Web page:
It has been said that companies don’t have production lines anymore – instead they operate in a snap-together world in which almost anything can be outsourced and done offshore. And yet the paradigm of the 20th century economy is still with us – politicians talk about the manufacturing base and most still picture productive activity on an assembly line inside their own borders. The fact that such a model is largely uneconomic unless protected by trade barriers and subsidies shows that, left to free market conditions, industry has moved on.
There is little alternative. According to the US National Association of Manufacturers, in the past two years manufacturers have seen price increases of 65 per cent for metals, 50 per cent for fuel and natural gas, and 19 per cent for chemicals as well as the unprecedented peak for oil and petroleum prices. Many companies are being forced to absorb these costs internally to compete in markets that will not bear comparable finished goods price increases.
This then is one of the major reasons why companies seek out low cost sourcing and distribution strategies. In order to protect profits against a backdrop of political and economic instability as well as downward price pressure from customers, manufacturers and retailers need to shift the scales in their favour. But they must also optimise the product cost/time to market balance – and in some cases this means the production of a single product is now spread over several countries and continents.
Global sourcing is a seductive vision but it carries a price. Evidence has shown that there are serious security and compliance issues associated with longer supply chains, particularly as the number and complexity of trading partner relationships increases. Transit times and cash-to-cash cycles are also adversely impacted. For instance, a 10-day lead-time for products sourced in North America could increase to 12 weeks if sourced from China, with increased inventory carrying costs and significantly higher transport and logistics spend as a result.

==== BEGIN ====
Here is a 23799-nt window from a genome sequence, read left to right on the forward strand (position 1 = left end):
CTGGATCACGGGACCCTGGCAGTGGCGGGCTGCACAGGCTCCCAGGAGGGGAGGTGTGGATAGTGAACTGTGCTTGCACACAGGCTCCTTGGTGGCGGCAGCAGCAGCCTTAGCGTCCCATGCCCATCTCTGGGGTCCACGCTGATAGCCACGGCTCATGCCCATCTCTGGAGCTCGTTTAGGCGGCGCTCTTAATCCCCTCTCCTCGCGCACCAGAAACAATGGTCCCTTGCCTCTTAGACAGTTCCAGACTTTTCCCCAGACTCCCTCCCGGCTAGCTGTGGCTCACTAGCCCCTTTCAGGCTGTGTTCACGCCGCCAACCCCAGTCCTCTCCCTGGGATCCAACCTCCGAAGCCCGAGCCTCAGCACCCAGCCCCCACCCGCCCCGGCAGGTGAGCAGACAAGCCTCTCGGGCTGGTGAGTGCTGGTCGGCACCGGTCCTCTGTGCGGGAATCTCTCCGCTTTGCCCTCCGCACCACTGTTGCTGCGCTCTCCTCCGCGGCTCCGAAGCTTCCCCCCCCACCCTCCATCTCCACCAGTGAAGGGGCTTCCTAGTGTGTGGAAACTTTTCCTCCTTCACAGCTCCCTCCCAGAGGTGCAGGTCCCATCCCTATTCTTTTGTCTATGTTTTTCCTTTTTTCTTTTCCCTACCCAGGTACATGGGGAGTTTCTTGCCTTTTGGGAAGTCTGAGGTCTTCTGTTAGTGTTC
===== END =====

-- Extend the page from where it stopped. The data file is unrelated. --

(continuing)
One solution to this is to be able to model alternative sourcing and distribution strategies as a virtual “try before you buy” approach. The retailer or manufacturer can then compare the potential costs and risks involved in shifting their supply base to China versus Eastern Europe, India or Mexico, or in developing new export markets where theyhave no prior commercial history.
Trade planning tools offer companies a way to make better informed sourcing and supply decisions by calculating the total landed cost of shipping from multiple origins to one destination, or vice versa. Available via the web, they enable the user to look up key factors that affect total delivered cost, including harmonised schedule (HS) product classification, import and export controls (eg quotas, duties, taxes, permits and licenses), freight and insurance costs, as well as security measures such as restricted or sanctioned party screening. At a glance, companies can see that although the origination costs for a certain commodity may well be cheaper in China, the time taken to bring finished goods to market, and the relative impact of trade quotas or tariffs means that they would actually benefit more from sourcing from Eastern Europe.
Such systems also help companies formulate a more agile trade strategy in response to changing economic conditions.
So, is this the manufacturing base of the future? My answer would be a qualified yes. The dilemma of global sourcing is that it will eventually be undermined by its own success as the vast discrepancies in per capita cost diminish due to the volume of investment. But the ability to pinpoint marginal savings will become increasingly valuable – as will the tools that allow such research to occur.
Jim Preuninger is CEO of Management Dynamics